The octopus – an inquisitive escape artist with three hearts that can recognise itself on video – is one of the most intriguing of sea creatures. Dr Jean McKinnon knows more than most about the ways of the octopod.
Inky the octopus hit the headlines when he legged it out of Napier Aquarium last year, squeezing through a gap in his enclosure and down a narrow drain into the ocean.
That escapade didn’t surprise University of Otago marine scientist Dr Jean McKinnon, who’s been studying octopuses for many years.
Their intelligence is equivalent to a dog or a small child, she says. “What they can figure out, they’ll do.”
When Sid the octopus made similar repeated dashes for freedom from the university’s Portobello Aquarium they released him.
"We decided he was of an age where he was probably starting to think about mating."
The impressive physical skills of the octopus include changing colour to make itself harder to spot during an escape – by releasing a cloud of ink it can turn pure white.
Taste buds on an octopuses arms enable it to figure out whether what it's touching is edible.
A typical octopus is highly inquisitive, McKinnon says.
"It’s like having a little puppy in the tank. They’ll quite often get into mischief.”
One discovered she could blow the Portobello Aquarium’s outdated lighting system by squirting water on it.
“After that, we had to let her go because she was too expensive – she blew the lights just about every time they turned them on."
Another took a dislike to a staff member and regularly jetted two or three litres of water down her neck.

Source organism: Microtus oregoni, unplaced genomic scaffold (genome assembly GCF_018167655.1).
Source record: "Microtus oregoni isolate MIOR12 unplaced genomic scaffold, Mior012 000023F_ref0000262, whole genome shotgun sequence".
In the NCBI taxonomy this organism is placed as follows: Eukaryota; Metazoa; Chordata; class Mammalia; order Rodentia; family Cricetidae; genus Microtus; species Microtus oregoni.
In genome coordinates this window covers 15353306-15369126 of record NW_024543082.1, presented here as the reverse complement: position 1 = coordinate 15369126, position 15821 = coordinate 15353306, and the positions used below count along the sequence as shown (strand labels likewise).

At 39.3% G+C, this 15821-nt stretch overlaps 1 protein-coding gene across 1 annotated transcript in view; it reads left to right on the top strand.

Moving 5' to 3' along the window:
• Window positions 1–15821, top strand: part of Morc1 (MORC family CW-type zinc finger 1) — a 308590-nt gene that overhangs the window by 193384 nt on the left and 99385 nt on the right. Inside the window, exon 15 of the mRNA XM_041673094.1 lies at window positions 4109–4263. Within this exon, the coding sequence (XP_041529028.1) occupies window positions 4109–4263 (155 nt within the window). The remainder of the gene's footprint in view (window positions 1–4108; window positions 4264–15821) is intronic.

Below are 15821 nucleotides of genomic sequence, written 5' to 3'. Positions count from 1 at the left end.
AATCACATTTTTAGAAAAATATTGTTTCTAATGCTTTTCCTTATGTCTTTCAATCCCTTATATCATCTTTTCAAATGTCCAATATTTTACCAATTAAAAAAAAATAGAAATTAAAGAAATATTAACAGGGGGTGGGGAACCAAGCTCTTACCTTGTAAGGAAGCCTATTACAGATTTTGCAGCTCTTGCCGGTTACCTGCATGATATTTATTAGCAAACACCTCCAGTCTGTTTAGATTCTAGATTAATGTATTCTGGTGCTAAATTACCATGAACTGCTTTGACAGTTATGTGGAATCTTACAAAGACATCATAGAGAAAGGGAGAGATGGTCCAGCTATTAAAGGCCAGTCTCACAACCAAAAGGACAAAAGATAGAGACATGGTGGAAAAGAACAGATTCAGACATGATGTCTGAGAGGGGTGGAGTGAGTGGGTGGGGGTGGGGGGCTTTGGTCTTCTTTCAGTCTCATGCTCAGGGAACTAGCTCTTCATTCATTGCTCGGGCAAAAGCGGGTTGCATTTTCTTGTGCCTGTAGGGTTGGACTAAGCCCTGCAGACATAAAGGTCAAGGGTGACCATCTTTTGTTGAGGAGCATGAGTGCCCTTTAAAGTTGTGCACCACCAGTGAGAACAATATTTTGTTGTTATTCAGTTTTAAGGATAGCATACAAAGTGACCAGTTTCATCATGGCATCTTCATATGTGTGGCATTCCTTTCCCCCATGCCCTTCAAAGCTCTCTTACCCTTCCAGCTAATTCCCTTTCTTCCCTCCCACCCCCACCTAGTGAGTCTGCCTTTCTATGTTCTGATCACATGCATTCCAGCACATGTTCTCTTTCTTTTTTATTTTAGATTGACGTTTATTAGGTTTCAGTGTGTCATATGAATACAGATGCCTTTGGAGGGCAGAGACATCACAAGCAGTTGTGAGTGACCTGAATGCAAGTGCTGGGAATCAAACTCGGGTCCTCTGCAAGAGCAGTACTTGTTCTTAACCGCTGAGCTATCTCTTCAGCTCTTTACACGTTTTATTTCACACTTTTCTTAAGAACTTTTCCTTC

Unusually, an octopus has a "notion of self", McKinnon says.
Research in Canada has revealed some have the ability to recognise themselves on video, unlike a puppy which will "go berserk" if it sees its reflection in a mirror.
While the highly venomous blue-ringed octopus – found in tropical waters, including around Australia – can be deadly, species in New Zealand are not usually dangerous unless you happen to be allergic to the venom they produce to kill prey.
They typically live only two years.
At the age of 20 to 22 months, they will mate.
Shortly after, the male dies and the female stops eating, For her remaining 80 or so days, she devotes herself to looking after the eggs.
When they hatch, or are about to, she leaves the rock cave and goes away to die, so scavengers are not led to where the babies are.
A female can have 80,000 offspring at one time, though only 1 to 10 percent will survive.
Unlike we humans who store and burn fat for energy, the octopus metabolism is based on protein – as a result, they have to eat a lot.
“Stop feeding an octopus and it’s going to almost immediately start starving."
Their large appetite for crayfish, crabs and fish means their bodies can accumulate heavy metals such as cadmium, lead and chromium, if their prey has been exposed it.
New Zealand has 42 of the few hundred octopus species in the world.
Numbers around New Zealand may be declining as habitats are damaged by sediment from deforestation and mining, McKinnon says.
Rocky reefs such as those around Otago, Lyttelton and Akaroa harbours are the nocturnal creatures' favourite hiding places.
"They squeeze into the teeniest of gaps, and hole up during the day.”
Most often they crawl along in the water, but will swim if threatened.
“They’re very rapid when they do decide to swim … 20 to 30 kilometres an hour.”
And why three hearts?
Compared to the human four-chambered heart, the octopus heart is simple, with only a single chamber. To get blood and oxygen circulating quickly enough, it needs three on the job.